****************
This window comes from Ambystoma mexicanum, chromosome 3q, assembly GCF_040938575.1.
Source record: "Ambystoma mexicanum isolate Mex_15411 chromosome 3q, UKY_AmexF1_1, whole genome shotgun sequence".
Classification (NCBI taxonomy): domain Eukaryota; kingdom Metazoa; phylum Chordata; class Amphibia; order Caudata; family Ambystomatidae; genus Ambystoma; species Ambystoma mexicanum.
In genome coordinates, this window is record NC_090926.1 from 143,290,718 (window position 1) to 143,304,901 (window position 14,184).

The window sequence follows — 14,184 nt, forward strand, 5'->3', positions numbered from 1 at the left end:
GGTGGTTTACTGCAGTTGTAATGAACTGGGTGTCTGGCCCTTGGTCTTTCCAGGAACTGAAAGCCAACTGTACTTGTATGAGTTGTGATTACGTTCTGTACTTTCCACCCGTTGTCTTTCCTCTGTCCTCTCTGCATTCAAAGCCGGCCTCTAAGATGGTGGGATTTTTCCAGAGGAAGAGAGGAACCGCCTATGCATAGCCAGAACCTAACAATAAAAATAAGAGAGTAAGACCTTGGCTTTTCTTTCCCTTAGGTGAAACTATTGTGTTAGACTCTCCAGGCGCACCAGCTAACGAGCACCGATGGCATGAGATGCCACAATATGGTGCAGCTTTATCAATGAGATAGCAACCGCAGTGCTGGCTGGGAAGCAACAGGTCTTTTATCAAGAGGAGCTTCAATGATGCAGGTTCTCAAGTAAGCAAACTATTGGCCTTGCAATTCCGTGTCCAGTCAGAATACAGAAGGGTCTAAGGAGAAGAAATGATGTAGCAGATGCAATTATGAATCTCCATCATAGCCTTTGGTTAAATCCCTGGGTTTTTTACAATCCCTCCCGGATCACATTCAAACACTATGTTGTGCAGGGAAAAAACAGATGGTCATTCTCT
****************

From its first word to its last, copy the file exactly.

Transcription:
This window comes from Ambystoma mexicanum, chromosome 3q, assembly GCF_040938575.1.
Source record: "Ambystoma mexicanum isolate Mex_15411 chromosome 3q, UKY_AmexF1_1, whole genome shotgun sequence".
Classification (NCBI taxonomy): domain Eukaryota; kingdom Metazoa; phylum Chordata; class Amphibia; order Caudata; family Ambystomatidae; genus Ambystoma; species Ambystoma mexicanum.
In genome coordinates, this window is record NC_090926.1 from 143,290,718 (window position 1) to 143,304,901 (window position 14,184).

The window sequence follows — 14,184 nt, forward strand, 5'->3', positions numbered from 1 at the left end:
GGTGGTTTACTGCAGTTGTAATGAACTGGGTGTCTGGCCCTTGGTCTTTCCAGGAACTGAAAGCCAACTGTACTTGTATGAGTTGTGATTACGTTCTGTACTTTCCACCCGTTGTCTTTCCTCTGTCCTCTCTGCATTCAAAGCCGGCCTCTAAGATGGTGGGATTTTTCCAGAGGAAGAGAGGAACCGCCTATGCATAGCCAGAACCTAACAATAAAAATAAGAGAGTAAGACCTTGGCTTTTCTTTCCCTTAGGTGAAACTATTGTGTTAGACTCTCCAGGCGCACCAGCTAACGAGCACCGATGGCATGAGATGCCACAATATGGTGCAGCTTTATCAATGAGATAGCAACCGCAGTGCTGGCTGGGAAGCAACAGGTCTTTTATCAAGAGGAGCTTCAATGATGCAGGTTCTCAAGTAAGCAAACTATTGGCCTTGCAATTCCGTGTCCAGTCAGAATACAGAAGGGTCTAAGGAGAAGAAATGATGTAGCAGATGCAATTATGAATCTCCATCATAGCCTTTGGTTAAATCCCTGGGTTTTTTACAATCCCTCCCGGATCACATTCAAACACTATGTTGTGCAGGGAAAAAACAGATGGTCATTCTCT